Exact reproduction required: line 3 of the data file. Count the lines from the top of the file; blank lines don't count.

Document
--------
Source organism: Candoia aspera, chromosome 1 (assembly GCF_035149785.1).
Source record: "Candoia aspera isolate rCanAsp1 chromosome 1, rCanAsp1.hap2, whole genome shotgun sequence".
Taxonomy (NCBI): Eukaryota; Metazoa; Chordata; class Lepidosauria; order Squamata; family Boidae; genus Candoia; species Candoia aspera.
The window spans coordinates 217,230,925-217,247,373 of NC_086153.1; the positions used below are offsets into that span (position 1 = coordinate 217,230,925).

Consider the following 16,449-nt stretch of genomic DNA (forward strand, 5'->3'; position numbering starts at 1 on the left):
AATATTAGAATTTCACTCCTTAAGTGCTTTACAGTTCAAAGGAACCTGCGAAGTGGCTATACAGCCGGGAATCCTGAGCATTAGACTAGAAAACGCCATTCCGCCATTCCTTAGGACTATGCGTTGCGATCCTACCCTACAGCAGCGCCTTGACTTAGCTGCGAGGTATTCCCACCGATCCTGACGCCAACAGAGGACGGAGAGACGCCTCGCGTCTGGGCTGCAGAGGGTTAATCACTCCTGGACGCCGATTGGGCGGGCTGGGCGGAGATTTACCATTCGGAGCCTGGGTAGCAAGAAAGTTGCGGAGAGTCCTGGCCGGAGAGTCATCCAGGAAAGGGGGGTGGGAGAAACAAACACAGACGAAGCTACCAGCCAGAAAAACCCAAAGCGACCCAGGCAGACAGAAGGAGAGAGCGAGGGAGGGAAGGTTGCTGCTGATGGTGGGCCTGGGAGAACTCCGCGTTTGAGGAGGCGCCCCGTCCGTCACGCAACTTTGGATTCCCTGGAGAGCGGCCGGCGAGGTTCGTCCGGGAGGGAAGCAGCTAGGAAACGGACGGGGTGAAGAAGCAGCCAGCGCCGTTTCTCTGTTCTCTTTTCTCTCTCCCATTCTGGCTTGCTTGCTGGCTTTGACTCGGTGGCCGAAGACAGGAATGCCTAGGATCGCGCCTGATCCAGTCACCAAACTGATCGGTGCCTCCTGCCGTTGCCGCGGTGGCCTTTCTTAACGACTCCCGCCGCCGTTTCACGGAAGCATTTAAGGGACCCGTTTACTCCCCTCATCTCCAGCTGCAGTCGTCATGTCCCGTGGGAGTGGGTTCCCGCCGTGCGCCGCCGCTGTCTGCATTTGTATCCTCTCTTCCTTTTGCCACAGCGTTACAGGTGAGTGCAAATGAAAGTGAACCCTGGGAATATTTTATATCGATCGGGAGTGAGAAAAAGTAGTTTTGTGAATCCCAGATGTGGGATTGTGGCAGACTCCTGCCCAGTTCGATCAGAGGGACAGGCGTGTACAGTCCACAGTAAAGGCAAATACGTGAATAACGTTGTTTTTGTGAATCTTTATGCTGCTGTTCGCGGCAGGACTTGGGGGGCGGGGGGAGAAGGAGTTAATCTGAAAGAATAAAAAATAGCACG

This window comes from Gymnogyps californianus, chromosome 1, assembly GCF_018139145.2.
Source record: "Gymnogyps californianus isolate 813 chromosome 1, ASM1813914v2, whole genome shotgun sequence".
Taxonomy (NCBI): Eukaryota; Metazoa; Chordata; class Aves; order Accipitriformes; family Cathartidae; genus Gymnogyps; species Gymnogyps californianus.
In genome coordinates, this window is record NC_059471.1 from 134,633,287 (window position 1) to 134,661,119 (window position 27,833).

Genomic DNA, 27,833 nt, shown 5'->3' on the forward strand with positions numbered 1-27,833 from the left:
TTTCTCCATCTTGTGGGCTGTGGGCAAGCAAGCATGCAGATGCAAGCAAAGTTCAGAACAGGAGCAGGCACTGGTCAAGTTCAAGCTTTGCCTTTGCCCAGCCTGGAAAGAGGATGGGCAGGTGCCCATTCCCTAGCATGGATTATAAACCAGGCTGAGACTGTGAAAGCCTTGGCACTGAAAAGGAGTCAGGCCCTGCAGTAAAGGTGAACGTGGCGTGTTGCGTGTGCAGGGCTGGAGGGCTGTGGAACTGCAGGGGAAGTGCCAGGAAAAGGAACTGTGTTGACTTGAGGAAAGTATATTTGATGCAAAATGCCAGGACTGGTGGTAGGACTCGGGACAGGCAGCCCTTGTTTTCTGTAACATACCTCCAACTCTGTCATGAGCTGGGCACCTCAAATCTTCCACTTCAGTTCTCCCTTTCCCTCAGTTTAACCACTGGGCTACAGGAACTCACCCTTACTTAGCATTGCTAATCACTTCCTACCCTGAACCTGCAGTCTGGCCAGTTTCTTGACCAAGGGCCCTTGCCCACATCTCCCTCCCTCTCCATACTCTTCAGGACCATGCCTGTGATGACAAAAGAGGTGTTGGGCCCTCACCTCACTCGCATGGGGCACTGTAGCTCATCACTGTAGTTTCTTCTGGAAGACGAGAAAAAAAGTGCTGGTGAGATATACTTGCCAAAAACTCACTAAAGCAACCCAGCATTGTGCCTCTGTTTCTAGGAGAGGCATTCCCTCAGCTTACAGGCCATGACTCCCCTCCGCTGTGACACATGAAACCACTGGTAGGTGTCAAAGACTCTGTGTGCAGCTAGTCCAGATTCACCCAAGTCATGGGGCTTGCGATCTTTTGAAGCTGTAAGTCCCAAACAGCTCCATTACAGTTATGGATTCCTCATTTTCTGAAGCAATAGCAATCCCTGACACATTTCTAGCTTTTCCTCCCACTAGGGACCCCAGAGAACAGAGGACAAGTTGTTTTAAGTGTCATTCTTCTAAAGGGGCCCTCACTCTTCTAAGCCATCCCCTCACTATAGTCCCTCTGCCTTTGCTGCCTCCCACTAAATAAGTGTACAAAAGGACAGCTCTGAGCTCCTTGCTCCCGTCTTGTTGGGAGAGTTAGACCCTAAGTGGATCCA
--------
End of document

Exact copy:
Taxonomy (NCBI): Eukaryota; Metazoa; Chordata; class Lepidosauria; order Squamata; family Boidae; genus Candoia; species Candoia aspera.